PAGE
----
The night of her mother’s car accident marks the beginning of a strange series of events in Annie’s life. She finds herself falling into a painting, rescued from the attic, of a rugged Newfoundland lighthouse.
As she enters the world of the painting, Annie meets Claire, who thinks Annie is the ghost of her little sister, who died several years earlier. Annie makes repeated visits to the past through various paintings, all by Maisie King, who is Claire’s mother.
Claire believes that Annie is there to offer her forgiveness and help her deal with Maisie; Claire and Maisie seem to constantly be at odds with one another.
The more that Annie fits together the pieces of her family’s puzzle, the more she is convinced that her visits to the young and deeply unhappy Claire hold the key to her own mother’s recovery in the present.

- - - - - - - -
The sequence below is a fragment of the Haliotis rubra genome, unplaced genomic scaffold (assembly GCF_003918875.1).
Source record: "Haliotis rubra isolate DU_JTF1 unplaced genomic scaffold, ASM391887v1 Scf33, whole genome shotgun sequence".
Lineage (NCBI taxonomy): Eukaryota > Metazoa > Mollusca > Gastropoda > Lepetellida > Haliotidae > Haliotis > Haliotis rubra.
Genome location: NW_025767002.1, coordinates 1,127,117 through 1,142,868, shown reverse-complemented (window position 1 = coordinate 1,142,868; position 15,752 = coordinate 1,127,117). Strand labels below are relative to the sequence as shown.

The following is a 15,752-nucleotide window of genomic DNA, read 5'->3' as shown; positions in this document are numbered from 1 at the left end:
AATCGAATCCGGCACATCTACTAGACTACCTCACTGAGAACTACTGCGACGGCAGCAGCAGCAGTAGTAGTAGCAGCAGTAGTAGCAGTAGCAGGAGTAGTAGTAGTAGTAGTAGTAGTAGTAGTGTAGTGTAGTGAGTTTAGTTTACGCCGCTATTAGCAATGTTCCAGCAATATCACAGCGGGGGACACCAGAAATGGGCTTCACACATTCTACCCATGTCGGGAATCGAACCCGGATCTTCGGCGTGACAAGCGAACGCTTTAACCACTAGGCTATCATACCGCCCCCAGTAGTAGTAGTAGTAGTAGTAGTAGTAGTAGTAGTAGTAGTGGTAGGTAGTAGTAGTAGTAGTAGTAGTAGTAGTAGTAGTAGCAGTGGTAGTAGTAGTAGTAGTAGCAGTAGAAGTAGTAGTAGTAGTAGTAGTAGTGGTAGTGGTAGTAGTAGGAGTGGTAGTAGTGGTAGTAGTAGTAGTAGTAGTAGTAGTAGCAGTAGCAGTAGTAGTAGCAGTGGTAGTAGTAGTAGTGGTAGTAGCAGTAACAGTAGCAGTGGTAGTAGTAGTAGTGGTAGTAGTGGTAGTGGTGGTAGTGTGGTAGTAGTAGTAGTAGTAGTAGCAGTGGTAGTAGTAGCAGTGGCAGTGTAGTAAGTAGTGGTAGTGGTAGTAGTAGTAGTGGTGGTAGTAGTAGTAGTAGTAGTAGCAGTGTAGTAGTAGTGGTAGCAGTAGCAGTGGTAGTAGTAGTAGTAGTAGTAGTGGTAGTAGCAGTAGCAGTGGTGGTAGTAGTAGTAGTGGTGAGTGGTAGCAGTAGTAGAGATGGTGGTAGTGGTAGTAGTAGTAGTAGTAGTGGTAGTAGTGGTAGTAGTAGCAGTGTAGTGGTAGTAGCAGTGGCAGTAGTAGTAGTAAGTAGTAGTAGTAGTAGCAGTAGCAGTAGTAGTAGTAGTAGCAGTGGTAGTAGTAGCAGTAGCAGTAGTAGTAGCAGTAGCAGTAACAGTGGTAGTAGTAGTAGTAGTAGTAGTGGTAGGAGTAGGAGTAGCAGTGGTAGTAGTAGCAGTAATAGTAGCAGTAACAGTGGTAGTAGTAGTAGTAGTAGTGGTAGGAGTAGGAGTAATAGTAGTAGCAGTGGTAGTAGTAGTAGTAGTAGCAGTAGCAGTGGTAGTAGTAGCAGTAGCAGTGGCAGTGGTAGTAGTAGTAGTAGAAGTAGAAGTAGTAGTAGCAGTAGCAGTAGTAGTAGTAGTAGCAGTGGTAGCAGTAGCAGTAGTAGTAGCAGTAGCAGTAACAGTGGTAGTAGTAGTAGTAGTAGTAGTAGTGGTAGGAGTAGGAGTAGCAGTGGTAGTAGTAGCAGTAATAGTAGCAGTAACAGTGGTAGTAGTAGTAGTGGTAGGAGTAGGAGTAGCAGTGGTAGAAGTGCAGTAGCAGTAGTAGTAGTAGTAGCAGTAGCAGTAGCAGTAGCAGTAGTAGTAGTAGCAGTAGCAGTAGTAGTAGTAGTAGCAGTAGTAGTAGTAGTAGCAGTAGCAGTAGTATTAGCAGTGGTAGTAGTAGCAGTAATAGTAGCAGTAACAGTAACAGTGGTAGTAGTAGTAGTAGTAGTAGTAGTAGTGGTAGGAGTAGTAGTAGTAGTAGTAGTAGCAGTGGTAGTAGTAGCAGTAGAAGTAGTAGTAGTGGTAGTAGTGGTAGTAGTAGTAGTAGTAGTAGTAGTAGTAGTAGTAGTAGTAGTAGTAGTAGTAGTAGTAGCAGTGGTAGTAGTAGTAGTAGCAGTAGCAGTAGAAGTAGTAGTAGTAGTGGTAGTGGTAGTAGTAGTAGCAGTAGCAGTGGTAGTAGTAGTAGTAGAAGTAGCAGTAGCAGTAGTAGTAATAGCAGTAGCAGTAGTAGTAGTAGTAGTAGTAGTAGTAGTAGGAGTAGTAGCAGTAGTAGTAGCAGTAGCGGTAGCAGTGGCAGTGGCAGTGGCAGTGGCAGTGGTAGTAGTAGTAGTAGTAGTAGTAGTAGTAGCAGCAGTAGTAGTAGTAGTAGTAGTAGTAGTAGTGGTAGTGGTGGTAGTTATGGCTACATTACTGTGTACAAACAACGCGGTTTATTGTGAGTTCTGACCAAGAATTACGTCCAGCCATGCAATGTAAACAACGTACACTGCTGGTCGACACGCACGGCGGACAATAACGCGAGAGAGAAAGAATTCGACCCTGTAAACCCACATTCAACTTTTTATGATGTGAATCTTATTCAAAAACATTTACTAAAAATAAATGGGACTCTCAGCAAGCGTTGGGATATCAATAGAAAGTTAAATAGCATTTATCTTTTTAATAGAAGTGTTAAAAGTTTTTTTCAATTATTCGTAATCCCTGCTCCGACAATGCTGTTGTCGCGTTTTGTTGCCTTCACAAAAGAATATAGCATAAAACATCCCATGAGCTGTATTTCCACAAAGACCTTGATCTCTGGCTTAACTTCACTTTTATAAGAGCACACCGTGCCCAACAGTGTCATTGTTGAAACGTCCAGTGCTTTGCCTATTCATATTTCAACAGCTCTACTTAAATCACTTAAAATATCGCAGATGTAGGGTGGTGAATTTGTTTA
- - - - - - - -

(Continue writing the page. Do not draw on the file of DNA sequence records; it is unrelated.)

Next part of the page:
This intricate and exquisitely-wrought story holds something to entice virtually every reader. It is at once a carefully-constructed mystery, a layered and sensitive family drama and a sophisticated time-travel adventure with ghostly elements. Alternating between the points of view of Annie and Claire, Cotter adeptly crafts the characters of both girls and their troubled relationships with their mothers. She expertly depicts the remote Newfoundland landscape, Claire’s resentment of it and the way in which it calls to Annie.
Moody and asmospheric, the setting becomes as significant and as fully realized as the characters, each of whom are realistically flawed and authentic. The story unfolds at exactly the right pace and is a delicately nuanced tale of secrets, shadows of the past, family ties, heartache and healing.